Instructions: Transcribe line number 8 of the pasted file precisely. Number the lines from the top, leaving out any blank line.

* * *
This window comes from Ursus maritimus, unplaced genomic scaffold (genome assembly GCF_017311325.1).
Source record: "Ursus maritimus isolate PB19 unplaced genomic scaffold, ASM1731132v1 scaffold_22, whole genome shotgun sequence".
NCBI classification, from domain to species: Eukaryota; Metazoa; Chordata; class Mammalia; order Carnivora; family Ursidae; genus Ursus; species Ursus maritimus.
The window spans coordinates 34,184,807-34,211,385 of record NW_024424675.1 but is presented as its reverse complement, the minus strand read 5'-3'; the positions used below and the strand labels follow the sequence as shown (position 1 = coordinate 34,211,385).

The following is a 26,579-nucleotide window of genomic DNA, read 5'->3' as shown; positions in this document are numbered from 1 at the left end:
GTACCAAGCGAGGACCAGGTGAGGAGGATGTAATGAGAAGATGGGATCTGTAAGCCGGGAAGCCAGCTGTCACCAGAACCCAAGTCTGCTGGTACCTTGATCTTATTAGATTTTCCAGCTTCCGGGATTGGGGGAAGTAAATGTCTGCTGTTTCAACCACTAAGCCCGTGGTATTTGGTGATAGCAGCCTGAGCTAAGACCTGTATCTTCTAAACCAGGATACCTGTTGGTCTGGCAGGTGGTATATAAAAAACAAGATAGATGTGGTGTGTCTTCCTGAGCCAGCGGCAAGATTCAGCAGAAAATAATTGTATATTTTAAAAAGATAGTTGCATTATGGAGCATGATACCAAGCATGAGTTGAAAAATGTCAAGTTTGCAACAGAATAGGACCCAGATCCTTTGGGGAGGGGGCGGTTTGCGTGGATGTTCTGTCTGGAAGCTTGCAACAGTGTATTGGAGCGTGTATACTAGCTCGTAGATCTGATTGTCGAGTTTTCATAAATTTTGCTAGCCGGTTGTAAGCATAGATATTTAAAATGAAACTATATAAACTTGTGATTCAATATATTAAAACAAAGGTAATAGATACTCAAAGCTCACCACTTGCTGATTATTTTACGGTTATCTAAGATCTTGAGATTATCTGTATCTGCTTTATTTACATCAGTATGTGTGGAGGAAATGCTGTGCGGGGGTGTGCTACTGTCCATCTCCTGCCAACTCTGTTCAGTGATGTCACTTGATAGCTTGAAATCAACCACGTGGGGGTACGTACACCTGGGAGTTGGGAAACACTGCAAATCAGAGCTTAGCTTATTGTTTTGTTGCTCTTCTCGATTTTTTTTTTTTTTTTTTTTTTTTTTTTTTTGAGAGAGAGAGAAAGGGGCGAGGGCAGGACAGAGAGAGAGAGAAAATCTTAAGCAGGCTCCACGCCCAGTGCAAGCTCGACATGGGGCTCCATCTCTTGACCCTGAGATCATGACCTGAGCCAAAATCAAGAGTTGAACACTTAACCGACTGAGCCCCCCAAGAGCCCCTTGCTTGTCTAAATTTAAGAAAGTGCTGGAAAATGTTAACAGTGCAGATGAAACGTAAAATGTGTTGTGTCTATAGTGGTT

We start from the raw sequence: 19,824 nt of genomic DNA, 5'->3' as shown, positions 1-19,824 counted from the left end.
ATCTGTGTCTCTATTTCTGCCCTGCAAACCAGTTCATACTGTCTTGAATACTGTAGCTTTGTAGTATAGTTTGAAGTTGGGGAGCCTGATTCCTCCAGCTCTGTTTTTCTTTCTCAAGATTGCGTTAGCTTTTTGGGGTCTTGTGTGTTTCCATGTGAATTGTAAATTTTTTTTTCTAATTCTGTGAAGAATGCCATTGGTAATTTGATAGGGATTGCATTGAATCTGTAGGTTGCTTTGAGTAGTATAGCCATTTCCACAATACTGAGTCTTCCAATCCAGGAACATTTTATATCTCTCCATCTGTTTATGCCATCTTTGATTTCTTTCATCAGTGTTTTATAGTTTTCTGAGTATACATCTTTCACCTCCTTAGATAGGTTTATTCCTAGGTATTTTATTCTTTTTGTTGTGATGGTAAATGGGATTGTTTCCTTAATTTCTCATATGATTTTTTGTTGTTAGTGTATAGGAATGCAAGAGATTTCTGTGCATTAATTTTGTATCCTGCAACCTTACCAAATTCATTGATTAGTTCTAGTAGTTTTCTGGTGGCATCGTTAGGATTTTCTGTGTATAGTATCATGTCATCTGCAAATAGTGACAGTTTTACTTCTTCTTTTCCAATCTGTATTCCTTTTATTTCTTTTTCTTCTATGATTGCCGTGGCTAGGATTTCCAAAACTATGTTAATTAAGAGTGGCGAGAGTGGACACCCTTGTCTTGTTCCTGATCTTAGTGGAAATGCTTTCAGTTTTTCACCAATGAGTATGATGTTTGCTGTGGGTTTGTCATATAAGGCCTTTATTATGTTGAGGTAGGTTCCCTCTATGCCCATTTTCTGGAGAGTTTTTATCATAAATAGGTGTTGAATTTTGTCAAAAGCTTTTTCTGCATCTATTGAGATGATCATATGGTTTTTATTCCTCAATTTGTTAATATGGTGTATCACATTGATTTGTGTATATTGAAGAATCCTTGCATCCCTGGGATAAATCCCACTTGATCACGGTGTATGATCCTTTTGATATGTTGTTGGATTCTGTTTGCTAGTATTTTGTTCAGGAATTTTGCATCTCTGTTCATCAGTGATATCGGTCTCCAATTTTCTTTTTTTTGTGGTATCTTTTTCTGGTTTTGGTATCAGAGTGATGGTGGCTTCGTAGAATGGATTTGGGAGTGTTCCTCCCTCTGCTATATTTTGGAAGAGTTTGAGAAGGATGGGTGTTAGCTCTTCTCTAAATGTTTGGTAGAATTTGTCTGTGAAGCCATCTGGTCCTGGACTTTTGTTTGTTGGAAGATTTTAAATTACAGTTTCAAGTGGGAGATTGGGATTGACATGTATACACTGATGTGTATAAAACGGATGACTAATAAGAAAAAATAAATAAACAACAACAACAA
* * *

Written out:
ATCTGTGTCTCTATTTCTGCCCTGCAAACCAGTTCATACTGTCTTGAATACTGTAGCTTTGTAGTATAGTTTGAAGTTGGGGAGCCTGATTCCTCCAGCTCTGTTTTTCTTTCTCAAGATTGCGTTAGCTTTTTGGGGTCTTGTGTGTTTCCATGTGAATTGTAAATTTTTTTTTCTAATTCTGTGAAGAATGCCATTGGTAATTTGATAGGGATTGCATTGAATCTGTAGGTTGCTTTGAGTAGTATAGCCATTTCCACAATACTGAGTCTTCCAATCCAGGAACATTTTATATCTCTCCATCTGTTTATGCCATCTTTGATTTCTTTCATCAGTGTTTTATAGTTTTCTGAGTATACATCTTTCACCTCCTTAGATAGGTTTATTCCTAGGTATTTTATTCTTTTTGTTGTGATGGTAAATGGGATTGTTTCCTTAATTTCTCATATGATTTTTTGTTGTTAGTGTATAGGAATGCAAGAGATTTCTGTGCATTAATTTTGTATCCTGCAACCTTACCAAATTCATTGATTAGTTCTAGTAGTTTTCTGGTGGCATCGTTAGGATTTTCTGTGTATAGTATCATGTCATCTGCAAATAGTGACAGTTTTACTTCTTCTTTTCCAATCTGTATTCCTTTTATTTCTTTTTCTTCTATGATTGCCGTGGCTAGGATTTCCAAAACTATGTTAATTAAGAGTGGCGAGAGTGGACACCCTTGTCTTGTTCCTGATCTTAGTGGAAATGCTTTCAGTTTTTCACCAATGAGTATGATGTTTGCTGTGGGTTTGTCATATAAGGCCTTTATTATGTTGAGGTAGGTTCCCTCTATGCCCATTTTCTGGAGAGTTTTTATCATAAATAGGTGTTGAATTTTGTCAAAAGCTTTTTCTGCATCTATTGAGATGATCATATGGTTTTTATTCCTCAATTTGTTAATATGGTGTATCACATTGATTTGTGTATATTGAAGAATCCTTGCATCCCTGGGATAAATCCCACTTGATCACGGTGTATGATCCTTTTGATATGTTGTTGGATTCTGTTTGCTAGTATTTTGTTCAGGAATTTTGCATCTCTGTTCATCAGTGATATCGGTCTCCAATTTTCTTTTTTTTGTGGTATCTTTTTCTGGTTTTGGTATCAGAGTGATGGTGGCTTCGTAGAATGGATTTGGGAGTGTTCCTCCCTCTGCTATATTTTGGAAGAGTTTGAGAAGGATGGGTGTTAGCTCTTCTCTAAATGTTTGGTAGAATTTGTCTGTGAAGCCATCTGGTCCTGGACTTTTGTTTGTTGGAAGATTTTAAATTACAGTTTCAAGTGGGAGATTGGGATTGACATGTATACACTGATGTGTATAAAACGGATGACTAATAAGAAAAAATAAATAAACAACAACAACAA